22 Many will say to Me in that day, 'Lord, Lord, have we not prophesied in Your name, cast out demons in Your name, and done many wonders in Your name?'
23 And then I will declare to them, 'I never knew you; depart from Me, you who practice lawlessness!'

It would appear that not being in error is vitally and eternally important.

You cannot assume error from your belief, and then conclude that it is error in the belief of another without engaging it, which you have pointedly not done, and indeed you try to justify only your reasons for NOT doing it. Not proved, sir.
Since this is not a Christian apologetics site, I don't think its a good idea to go into more detail than I have about why the Bible is true and Shintoism is not. I may be wrong, but I have studied carefully why I believe what I believe and do not think that I am.

heh. Postmodern? THAT'S funny. I am seriously suggesting, from the standpoint of Christian authorities such as St. Ambrose (4th c.) and St. Augustine (4th c.) that you should listen carefully for the Voice of the Spirit in a man trying to expound, in the context of advocating love of enemies in conflict, the fundamental myth of the Japanese people, written down in the eighth century -- and that makes me a postmodernist?
Well, as I have already briefly explained, I don't think the Bible is in support of semina verbi. I can appreciate that O-sensei in some of his beliefs came close to what the Bible teaches. But close is not good enough in the realm of truth (as the above verses from Matthew reveal). Besides, why would I dig for a seed of half-truth in the ground of another religion when I believe within my own faith it is handed to me, undiluted and entire, on a silver platter?

In any case, some of your comments, intended or not, have a very distinct post-modern quality. The idea of taking a "truth" from this religion and one from that and subjectively patching together a "truth collage" is very much in the vein of post-modernism.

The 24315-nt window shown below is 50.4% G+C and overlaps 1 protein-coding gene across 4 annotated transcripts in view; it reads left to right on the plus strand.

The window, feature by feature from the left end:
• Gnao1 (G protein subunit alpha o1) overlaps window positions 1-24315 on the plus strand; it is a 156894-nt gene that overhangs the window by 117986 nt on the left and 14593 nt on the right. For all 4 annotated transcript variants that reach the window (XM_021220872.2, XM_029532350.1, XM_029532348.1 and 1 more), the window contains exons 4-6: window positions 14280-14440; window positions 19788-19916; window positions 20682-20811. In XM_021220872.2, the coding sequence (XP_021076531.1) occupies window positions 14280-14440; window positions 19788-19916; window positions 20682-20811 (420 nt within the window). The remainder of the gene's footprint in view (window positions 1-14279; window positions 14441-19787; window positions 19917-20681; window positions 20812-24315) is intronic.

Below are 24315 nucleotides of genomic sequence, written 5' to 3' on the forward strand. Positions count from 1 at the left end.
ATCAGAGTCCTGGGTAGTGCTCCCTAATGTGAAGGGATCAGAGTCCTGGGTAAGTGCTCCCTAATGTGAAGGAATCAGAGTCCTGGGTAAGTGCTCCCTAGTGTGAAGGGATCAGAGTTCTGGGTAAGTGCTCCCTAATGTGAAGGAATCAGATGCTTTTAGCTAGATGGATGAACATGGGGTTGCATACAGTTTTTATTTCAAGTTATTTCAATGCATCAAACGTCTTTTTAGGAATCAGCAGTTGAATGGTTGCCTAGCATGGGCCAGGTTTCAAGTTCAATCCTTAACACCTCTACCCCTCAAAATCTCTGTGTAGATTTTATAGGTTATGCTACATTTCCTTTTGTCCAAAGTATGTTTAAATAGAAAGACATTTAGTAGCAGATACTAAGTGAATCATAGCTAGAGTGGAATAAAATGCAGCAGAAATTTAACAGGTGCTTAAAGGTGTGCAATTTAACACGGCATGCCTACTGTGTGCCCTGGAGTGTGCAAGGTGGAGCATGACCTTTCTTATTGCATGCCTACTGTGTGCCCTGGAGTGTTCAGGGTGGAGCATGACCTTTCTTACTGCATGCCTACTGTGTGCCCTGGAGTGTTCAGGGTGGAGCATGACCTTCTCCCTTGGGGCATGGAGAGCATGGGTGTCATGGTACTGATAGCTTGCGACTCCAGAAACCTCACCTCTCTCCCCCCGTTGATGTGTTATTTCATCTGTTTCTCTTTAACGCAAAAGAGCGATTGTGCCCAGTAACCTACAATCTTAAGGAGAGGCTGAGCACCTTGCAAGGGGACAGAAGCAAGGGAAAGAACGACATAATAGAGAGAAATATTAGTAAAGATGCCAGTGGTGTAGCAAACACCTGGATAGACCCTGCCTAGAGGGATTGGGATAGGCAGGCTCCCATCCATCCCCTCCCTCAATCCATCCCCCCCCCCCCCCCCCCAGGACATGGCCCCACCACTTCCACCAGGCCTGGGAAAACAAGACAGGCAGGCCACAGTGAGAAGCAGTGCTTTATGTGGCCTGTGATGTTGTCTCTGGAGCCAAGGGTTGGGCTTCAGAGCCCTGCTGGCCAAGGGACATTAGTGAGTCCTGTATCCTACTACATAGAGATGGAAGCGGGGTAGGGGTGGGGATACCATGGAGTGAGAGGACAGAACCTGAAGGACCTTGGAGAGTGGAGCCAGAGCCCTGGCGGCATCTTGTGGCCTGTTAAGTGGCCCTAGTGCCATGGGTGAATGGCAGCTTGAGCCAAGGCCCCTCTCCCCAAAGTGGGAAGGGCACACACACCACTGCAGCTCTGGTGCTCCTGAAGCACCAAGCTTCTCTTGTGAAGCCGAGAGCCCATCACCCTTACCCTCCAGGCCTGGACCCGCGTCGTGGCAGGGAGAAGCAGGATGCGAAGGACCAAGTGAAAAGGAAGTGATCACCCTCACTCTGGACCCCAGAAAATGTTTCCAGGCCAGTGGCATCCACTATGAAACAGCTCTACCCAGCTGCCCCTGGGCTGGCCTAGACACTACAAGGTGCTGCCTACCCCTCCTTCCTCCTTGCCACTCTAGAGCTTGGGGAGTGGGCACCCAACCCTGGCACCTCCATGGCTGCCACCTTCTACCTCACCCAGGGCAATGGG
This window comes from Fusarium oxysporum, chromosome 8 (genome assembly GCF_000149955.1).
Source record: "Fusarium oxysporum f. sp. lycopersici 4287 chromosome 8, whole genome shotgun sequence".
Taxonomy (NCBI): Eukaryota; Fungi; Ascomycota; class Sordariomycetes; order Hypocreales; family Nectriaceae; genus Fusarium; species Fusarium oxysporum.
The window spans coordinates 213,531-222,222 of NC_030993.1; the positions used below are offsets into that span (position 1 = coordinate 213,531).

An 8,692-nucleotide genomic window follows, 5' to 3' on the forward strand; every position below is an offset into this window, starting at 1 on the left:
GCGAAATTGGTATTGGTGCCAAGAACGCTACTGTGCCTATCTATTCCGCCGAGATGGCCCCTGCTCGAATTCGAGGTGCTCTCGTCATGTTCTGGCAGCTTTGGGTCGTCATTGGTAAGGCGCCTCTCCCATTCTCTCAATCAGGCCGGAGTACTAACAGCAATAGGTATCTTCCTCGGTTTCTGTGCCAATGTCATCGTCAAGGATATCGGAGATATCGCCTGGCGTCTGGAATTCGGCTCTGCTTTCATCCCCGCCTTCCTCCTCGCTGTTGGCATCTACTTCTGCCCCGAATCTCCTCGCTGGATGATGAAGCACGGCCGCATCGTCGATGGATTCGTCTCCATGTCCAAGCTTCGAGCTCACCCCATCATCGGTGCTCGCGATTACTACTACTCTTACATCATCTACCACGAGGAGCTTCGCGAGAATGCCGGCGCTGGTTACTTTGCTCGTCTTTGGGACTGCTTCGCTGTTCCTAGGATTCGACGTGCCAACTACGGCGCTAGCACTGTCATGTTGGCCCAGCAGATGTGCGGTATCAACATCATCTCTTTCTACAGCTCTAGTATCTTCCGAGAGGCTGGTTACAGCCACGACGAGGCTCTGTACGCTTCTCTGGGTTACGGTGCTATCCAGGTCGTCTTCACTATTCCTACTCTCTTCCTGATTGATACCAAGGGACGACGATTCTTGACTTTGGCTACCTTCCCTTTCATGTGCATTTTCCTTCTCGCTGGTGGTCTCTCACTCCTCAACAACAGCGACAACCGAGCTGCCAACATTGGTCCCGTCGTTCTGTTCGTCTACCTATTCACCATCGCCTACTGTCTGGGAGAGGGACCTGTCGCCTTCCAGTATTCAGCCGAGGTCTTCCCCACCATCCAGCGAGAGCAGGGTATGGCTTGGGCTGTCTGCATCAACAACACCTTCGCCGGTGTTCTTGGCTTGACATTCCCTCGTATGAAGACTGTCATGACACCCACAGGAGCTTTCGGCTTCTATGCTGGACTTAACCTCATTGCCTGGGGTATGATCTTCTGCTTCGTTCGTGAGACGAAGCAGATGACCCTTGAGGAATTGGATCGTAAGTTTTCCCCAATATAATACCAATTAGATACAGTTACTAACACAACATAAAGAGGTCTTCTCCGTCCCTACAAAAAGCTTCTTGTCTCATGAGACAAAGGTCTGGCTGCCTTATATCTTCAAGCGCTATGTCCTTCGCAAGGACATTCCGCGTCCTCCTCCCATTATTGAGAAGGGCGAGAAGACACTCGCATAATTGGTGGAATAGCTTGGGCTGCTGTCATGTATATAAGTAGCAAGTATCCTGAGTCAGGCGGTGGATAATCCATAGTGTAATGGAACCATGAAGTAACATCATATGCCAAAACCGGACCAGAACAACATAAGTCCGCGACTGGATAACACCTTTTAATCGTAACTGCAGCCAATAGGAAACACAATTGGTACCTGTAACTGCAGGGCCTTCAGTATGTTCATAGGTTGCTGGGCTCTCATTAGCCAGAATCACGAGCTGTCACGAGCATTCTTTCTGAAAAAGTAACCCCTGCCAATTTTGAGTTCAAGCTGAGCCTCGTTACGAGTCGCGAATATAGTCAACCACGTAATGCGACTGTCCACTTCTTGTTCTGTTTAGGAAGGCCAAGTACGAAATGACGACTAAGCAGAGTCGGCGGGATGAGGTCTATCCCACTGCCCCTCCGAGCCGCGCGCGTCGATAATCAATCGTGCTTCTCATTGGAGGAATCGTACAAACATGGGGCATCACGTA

Dogma in the tradition of the Church proper are narrow (but very deep) and the bounds of theological exploration very broad.
The problem with the exclusive reliance on the text, is that it becomes all and the only dogma.
Sola Scriptura is for many, many Christians not a problem at all. The Bible is quite capable of qualifying and explaining itself. And what better means of understanding the Word of God than by the Word of God itself? Makes very good sense to me.

It tends to swallow all the legitimate liberty of exploration of the rest of our spiritual inheritance, buried in the loves and remembrances of mankind like gems in the earth.
Not at all. I've spent time and money looking into other faiths, seeing what they had to offer. It was quite fascinating, actually. I found, however, that what spiritual inheritance was mine was bound up in a relationship with a person, Jesus Christ, not "buried in the loves and remembrances of mankind." What "gems" the world might offer me shrink to insignificance next to the offer and experience of a relationship with the Creator of the Universe. Paul the apostle writes,

Philippians 3:7-8 (KJV)
7 But what things were gain to me, those I counted loss for Christ.
8 Yea doubtless, and I count all things but loss for the excellency of the knowledge of Christ Jesus my Lord: for whom I have suffered the loss of all things, and do count them but dung, that I may win Christ,

That's why Puritans ended up hating Christmas and all its baptized pagan symbolism. You would make yourself similarly impoverished -- when your spirituality should become ever more abundant with the goodness in unfamiliar pagan teaching that you should look for and redeem, not ignore or destroy.
I doubt the Puritans felt themselves impoverished. Actually, that is probably how they would have viewed you. I'll follow Paul's encouragement in regards to what I should and shouldn't "look for and redeem."

Colossians 2:8-10 (KJV)
8 Beware lest any man spoil you through philosophy and vain deceit, after the tradition of men, after the rudiments of the world, and not after Christ.
9 For in him dwelleth all the fulness of the Godhead bodily.
10 And you are complete in him, who is the head of all principality and power:

"Iron sharpens iron; so a man sharpens the countenance of his friend."